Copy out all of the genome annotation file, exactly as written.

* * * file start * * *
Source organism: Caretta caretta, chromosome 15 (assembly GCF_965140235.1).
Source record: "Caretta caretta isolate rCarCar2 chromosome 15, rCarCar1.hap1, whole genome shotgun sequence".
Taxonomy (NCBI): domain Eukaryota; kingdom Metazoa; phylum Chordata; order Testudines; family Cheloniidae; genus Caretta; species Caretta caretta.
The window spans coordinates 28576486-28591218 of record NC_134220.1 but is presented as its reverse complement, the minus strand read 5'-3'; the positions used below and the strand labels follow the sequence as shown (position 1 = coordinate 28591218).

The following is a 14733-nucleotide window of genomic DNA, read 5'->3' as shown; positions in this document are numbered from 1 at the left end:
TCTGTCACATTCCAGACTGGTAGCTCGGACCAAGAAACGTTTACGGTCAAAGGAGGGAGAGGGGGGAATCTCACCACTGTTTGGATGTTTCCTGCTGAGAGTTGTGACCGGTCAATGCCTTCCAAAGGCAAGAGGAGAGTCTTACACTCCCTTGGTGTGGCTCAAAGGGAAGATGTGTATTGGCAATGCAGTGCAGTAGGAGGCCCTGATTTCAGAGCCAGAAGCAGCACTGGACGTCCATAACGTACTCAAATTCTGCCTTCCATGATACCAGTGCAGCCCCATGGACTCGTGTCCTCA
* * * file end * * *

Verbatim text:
Source organism: Caretta caretta, chromosome 15 (assembly GCF_965140235.1).
Source record: "Caretta caretta isolate rCarCar2 chromosome 15, rCarCar1.hap1, whole genome shotgun sequence".
Taxonomy (NCBI): domain Eukaryota; kingdom Metazoa; phylum Chordata; order Testudines; family Cheloniidae; genus Caretta; species Caretta caretta.
The window spans coordinates 28576486-28591218 of record NC_134220.1 but is presented as its reverse complement, the minus strand read 5'-3'; the positions used below and the strand labels follow the sequence as shown (position 1 = coordinate 28591218).

The following is a 14733-nucleotide window of genomic DNA, read 5'->3' as shown; positions in this document are numbered from 1 at the left end:
TCTGTCACATTCCAGACTGGTAGCTCGGACCAAGAAACGTTTACGGTCAAAGGAGGGAGAGGGGGGAATCTCACCACTGTTTGGATGTTTCCTGCTGAGAGTTGTGACCGGTCAATGCCTTCCAAAGGCAAGAGGAGAGTCTTACACTCCCTTGGTGTGGCTCAAAGGGAAGATGTGTATTGGCAATGCAGTGCAGTAGGAGGCCCTGATTTCAGAGCCAGAAGCAGCACTGGACGTCCATAACGTACTCAAATTCTGCCTTCCATGATACCAGTGCAGCCCCATGGACTCGTGTCCTCA